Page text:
On Feb. 15, Union Board hosted a comedy show featuring Gibran Saleem in the Central Dining Room. An audience of about 50 was very quiet as he got on stage, but became more comfortable as his skit went on.
“Laughing is not illegal here,” Saleem said.
Saleem started out with jokes about his culture, as his parents immigrated from Pakistan and raised him in North Carolina. He told the crowd it was okay if they have trouble pronouncing his name because people sometimes call him by what they want to hear.
“Sometimes I’ll introduce myself to people as Gibran and they’ll say, ‘Nice to meet you, Muhammad.’ And I’m just like, how did you… figure out my middle name?” Saleem said.
The crowd enjoyed his openness about his ethnicity and laughed hysterically at the opening joke.
Saleem went on to talk about how his dad tells the story of his immigration.
He said that his dad tried to convince everyone how poor he was when he immigrated to the United States by saying he had just $4.99 in his pocket.
“So I always ask him, ‘Dad were you on sale?’ Like, why the 99 cents?” Saleem said. “I think he blew all his money on mom. Everyone calls it arranged, but my dad just calls it a good deal.”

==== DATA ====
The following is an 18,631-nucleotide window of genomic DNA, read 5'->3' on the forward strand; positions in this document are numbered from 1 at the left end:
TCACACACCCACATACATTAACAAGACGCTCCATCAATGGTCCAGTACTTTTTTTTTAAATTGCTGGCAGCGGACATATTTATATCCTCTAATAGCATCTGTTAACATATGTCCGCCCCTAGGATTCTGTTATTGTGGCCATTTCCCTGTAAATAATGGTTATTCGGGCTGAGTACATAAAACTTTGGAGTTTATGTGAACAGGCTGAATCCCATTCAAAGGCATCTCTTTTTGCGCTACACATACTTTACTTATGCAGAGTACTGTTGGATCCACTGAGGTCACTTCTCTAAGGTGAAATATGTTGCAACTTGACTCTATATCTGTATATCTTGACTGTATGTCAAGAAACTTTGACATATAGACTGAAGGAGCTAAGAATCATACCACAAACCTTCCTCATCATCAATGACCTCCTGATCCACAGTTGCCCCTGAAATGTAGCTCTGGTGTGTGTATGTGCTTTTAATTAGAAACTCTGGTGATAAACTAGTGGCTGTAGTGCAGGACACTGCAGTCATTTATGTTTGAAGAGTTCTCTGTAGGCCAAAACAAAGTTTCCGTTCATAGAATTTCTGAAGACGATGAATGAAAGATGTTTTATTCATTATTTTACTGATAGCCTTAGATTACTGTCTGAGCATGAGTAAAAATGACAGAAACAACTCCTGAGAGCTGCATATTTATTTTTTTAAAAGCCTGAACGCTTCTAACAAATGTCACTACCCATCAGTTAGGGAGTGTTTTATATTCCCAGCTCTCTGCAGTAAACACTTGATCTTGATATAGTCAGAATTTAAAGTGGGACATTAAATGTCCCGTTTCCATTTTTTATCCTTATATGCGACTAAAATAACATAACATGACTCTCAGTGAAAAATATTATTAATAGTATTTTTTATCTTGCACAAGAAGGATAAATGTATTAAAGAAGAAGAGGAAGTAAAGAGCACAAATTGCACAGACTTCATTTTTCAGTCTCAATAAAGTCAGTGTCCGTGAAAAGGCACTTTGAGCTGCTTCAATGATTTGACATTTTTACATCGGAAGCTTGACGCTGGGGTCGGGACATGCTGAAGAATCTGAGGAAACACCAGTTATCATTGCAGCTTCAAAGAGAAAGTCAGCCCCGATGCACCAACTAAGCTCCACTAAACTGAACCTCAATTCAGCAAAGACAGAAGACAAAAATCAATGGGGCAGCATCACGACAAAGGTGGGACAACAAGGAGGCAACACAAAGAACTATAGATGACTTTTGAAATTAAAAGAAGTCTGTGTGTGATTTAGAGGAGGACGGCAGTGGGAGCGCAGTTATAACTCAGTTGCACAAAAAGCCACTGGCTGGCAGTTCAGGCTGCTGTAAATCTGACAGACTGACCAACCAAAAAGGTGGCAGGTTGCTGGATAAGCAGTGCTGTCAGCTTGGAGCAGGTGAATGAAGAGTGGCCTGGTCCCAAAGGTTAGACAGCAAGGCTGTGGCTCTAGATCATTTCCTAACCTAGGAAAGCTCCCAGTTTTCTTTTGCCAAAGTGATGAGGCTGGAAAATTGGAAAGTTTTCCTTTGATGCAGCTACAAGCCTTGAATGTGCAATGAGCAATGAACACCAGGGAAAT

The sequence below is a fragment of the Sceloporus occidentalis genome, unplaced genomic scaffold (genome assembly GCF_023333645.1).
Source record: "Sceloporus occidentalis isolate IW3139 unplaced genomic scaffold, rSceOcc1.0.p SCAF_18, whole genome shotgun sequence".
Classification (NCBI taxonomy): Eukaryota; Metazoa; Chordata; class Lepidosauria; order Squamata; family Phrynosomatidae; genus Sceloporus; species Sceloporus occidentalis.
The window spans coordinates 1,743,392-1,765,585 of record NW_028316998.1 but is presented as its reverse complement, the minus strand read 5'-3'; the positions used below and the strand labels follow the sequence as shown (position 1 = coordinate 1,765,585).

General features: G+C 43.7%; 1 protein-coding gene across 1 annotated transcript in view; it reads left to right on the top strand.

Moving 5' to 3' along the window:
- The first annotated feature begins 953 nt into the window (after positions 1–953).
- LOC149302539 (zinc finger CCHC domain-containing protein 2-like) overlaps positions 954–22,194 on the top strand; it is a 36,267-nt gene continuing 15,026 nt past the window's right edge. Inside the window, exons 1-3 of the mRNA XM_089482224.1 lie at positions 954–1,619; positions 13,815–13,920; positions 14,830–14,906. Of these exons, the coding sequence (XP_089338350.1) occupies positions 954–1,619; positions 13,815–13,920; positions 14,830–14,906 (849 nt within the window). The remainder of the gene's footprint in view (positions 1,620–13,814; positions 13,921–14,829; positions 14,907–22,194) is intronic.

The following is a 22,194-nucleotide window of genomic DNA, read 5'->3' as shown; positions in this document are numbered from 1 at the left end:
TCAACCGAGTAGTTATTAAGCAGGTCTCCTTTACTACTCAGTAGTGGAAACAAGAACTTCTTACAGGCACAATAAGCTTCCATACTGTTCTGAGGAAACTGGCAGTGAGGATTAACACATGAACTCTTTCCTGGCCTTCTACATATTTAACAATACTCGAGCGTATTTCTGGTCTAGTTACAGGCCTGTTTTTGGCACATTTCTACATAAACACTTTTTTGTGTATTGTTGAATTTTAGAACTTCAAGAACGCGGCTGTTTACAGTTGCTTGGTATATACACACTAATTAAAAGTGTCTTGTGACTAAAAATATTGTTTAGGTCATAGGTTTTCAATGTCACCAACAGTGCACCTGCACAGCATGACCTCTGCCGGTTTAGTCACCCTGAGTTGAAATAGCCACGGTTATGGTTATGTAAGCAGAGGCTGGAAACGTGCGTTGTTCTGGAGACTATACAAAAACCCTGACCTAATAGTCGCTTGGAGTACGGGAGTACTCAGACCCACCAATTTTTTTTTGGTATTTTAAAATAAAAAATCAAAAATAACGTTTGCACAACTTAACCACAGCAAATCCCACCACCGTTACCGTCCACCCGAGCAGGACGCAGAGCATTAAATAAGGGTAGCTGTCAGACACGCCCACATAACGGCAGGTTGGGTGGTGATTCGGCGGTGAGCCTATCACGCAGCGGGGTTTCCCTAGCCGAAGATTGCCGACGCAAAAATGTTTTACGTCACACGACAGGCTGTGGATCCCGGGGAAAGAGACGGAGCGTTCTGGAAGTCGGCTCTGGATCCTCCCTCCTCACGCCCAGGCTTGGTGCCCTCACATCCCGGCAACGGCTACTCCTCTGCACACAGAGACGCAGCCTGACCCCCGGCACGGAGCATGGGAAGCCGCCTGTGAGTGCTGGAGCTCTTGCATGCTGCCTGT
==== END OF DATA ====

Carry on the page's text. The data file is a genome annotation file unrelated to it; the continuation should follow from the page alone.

Continuing with the jokes regarding his Pakistani heritage, he asked the crowd if they have ever seen a “little brown kid” play the game Operation.
“It’s not a game for us,”Saleem said. “It is an internship.”
It was Saleem’s first time in Springfield, and was under the impression that it was the town “The Simpsons” took place in.
After being corrected by a crowd member, he engaged the audience by asking where people were from.
He was very interested that one of the female crowd members was from the Bronx. After making a couple jokes about how tough she must be, he told the audience that he attended graduate school in New York and actually started doing stand-up comedy there.
“I walked into a bar when I was having a mental block with my thesis and an open mic was going on,” Saleem said. “I decided eventually that I wanted to try it because it’s New York where people do things like this.”
He closed the show after talking about relationships, admitting that he told an ex-girlfriend that he was gay to prove he was handling their break-up well and wanted nothing to do with her.
“All of you pursuing majors, keep doing it,” Saleem said. “And all of you in relationships keep… I wanted to say keep doing it, but I thought it sounded weird.”